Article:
Air France names first ever female director general

Air France has appointed experienced airline director Anne Rigail as its new director general, taking over from previous director Franck Terner as the first woman ever in the role.

13 December 2018
Anne Rigail will become the first ever female director general of Air France
By Connexion journalist

Ms Rigail is currently client deputy director general at Air France, and has worked in the company for over 20 years.

She started her airline career in 1991 at Air Inter, and helped spearhead the growth of the company’s domestic routes. When Air Inter merged with Air France in 1997, Ms Rigail was named head of client services at Paris Orly airport.

She became flight director general in 2013, and became client director general in 2017.

In a statement, Benjamin Smith, director general of Air France-KLM - who joined the company from Air Canada in September - said: “I am delighted by the naming of Anne Rigail as director general of Air France. Anne is a great professional of the airline sector.

“Throughout her career within the company, she has always paid particular attention to her teams in the transformations that she has led, and placed the customer at the heart of her all actions.”

Nathalie Stubler, current CEO of Transavia France, had also been rumoured as a potential candidate for the position, but Ms Rigail was confirmed in the role this week.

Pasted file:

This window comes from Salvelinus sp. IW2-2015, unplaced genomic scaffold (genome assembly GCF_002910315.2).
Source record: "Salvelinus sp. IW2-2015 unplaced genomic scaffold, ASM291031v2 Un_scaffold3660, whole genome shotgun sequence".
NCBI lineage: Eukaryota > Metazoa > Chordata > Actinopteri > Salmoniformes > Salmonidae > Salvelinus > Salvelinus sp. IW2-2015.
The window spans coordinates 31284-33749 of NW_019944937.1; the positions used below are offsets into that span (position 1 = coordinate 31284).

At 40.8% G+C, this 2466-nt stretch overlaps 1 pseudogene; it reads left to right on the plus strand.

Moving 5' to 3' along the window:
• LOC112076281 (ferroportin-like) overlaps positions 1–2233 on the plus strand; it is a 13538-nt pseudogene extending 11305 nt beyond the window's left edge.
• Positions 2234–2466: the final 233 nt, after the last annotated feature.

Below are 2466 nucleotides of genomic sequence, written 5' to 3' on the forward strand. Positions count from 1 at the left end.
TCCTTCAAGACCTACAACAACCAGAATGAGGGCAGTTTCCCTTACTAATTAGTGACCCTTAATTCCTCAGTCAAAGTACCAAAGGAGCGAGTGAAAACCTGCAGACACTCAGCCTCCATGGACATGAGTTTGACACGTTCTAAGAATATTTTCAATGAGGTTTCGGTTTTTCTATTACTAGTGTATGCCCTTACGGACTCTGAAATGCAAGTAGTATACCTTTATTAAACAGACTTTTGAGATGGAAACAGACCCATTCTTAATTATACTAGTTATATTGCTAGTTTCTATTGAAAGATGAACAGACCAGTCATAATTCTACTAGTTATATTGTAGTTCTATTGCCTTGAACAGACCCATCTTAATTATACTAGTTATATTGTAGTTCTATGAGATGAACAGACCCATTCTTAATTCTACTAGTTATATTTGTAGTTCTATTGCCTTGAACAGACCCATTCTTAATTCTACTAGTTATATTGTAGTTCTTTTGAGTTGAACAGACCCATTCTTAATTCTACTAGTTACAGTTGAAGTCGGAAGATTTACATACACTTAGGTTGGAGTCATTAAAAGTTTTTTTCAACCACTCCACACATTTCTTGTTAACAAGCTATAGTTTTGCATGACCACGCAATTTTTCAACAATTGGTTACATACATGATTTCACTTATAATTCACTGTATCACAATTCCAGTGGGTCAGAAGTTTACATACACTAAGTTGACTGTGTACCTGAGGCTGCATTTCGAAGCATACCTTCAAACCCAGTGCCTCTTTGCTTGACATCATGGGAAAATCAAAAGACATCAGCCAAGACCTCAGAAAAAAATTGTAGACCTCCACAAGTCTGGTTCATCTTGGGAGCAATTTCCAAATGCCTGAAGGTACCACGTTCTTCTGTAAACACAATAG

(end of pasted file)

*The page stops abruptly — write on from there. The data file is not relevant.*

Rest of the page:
The head of Air France has been a troubled role in recent months, amid strikes and disagreements with ground staff, cabin crew, and pilots over pay.

Former head Jean-Marc Janaillac left the company in May this year after failing to reach an agreement over salary, while Franck Terner was always seen as an interim head pending further negotiations.

As part of her new role, Ms Rigail will now be expected to continue the negotiations with unions and employees, and shore up Air France’s competitiveness while restoring trust with its employees.

In recent months, pilot union SNPL has completely changed its leadership, and commentators have suggested that this “freshness” could lead to a new agreement between unions and management.

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